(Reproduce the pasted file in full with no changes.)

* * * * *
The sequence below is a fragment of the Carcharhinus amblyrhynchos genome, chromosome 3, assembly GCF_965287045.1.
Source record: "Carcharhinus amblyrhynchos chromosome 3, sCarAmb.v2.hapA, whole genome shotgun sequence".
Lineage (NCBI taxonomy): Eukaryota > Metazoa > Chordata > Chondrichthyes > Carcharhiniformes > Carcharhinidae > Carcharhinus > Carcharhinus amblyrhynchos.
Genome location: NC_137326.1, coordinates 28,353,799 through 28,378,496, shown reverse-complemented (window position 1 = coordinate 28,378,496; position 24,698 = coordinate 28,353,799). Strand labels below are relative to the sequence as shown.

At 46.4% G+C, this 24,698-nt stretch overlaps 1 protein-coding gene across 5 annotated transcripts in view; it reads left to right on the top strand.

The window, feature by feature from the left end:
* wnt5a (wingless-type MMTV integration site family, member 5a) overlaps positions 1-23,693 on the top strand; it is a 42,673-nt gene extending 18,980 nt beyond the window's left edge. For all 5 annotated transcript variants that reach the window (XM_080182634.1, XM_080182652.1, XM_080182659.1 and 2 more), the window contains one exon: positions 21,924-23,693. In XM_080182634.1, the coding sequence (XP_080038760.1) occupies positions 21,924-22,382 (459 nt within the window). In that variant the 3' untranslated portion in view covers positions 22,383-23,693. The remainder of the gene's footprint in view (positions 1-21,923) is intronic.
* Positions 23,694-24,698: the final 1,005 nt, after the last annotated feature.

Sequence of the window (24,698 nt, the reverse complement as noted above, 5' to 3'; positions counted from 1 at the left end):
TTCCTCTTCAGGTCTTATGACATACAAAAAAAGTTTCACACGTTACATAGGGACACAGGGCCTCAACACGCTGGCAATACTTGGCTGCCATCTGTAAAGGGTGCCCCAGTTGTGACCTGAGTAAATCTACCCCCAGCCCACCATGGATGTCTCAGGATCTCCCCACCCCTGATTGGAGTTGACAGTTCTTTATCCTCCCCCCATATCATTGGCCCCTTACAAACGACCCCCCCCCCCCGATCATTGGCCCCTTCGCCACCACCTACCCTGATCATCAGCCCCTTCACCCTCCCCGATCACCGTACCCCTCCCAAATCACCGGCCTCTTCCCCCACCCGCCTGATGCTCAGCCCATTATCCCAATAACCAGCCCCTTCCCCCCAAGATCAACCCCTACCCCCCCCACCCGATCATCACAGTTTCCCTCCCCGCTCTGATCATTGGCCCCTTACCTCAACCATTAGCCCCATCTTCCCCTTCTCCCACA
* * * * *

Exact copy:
The sequence below is a fragment of the Carcharhinus amblyrhynchos genome, chromosome 3, assembly GCF_965287045.1.
Source record: "Carcharhinus amblyrhynchos chromosome 3, sCarAmb.v2.hapA, whole genome shotgun sequence".
Lineage (NCBI taxonomy): Eukaryota > Metazoa > Chordata > Chondrichthyes > Carcharhiniformes > Carcharhinidae > Carcharhinus > Carcharhinus amblyrhynchos.
Genome location: NC_137326.1, coordinates 28,353,799 through 28,378,496, shown reverse-complemented (window position 1 = coordinate 28,378,496; position 24,698 = coordinate 28,353,799). Strand labels below are relative to the sequence as shown.

At 46.4% G+C, this 24,698-nt stretch overlaps 1 protein-coding gene across 5 annotated transcripts in view; it reads left to right on the top strand.

The window, feature by feature from the left end:
* wnt5a (wingless-type MMTV integration site family, member 5a) overlaps positions 1-23,693 on the top strand; it is a 42,673-nt gene extending 18,980 nt beyond the window's left edge. For all 5 annotated transcript variants that reach the window (XM_080182634.1, XM_080182652.1, XM_080182659.1 and 2 more), the window contains one exon: positions 21,924-23,693. In XM_080182634.1, the coding sequence (XP_080038760.1) occupies positions 21,924-22,382 (459 nt within the window). In that variant the 3' untranslated portion in view covers positions 22,383-23,693. The remainder of the gene's footprint in view (positions 1-21,923) is intronic.
* Positions 23,694-24,698: the final 1,005 nt, after the last annotated feature.

Sequence of the window (24,698 nt, the reverse complement as noted above, 5' to 3'; positions counted from 1 at the left end):
TTCCTCTTCAGGTCTTATGACATACAAAAAAAGTTTCACACGTTACATAGGGACACAGGGCCTCAACACGCTGGCAATACTTGGCTGCCATCTGTAAAGGGTGCCCCAGTTGTGACCTGAGTAAATCTACCCCCAGCCCACCATGGATGTCTCAGGATCTCCCCACCCCTGATTGGAGTTGACAGTTCTTTATCCTCCCCCCATATCATTGGCCCCTTACAAACGACCCCCCCCCCCCGATCATTGGCCCCTTCGCCACCACCTACCCTGATCATCAGCCCCTTCACCCTCCCCGATCACCGTACCCCTCCCAAATCACCGGCCTCTTCCCCCACCCGCCTGATGCTCAGCCCATTATCCCAATAACCAGCCCCTTCCCCCCAAGATCAACCCCTACCCCCCCCACCCGATCATCACAGTTTCCCTCCCCGCTCTGATCATTGGCCCCTTACCTCAACCATTAGCCCCATCTTCCCCTTCTCCCACA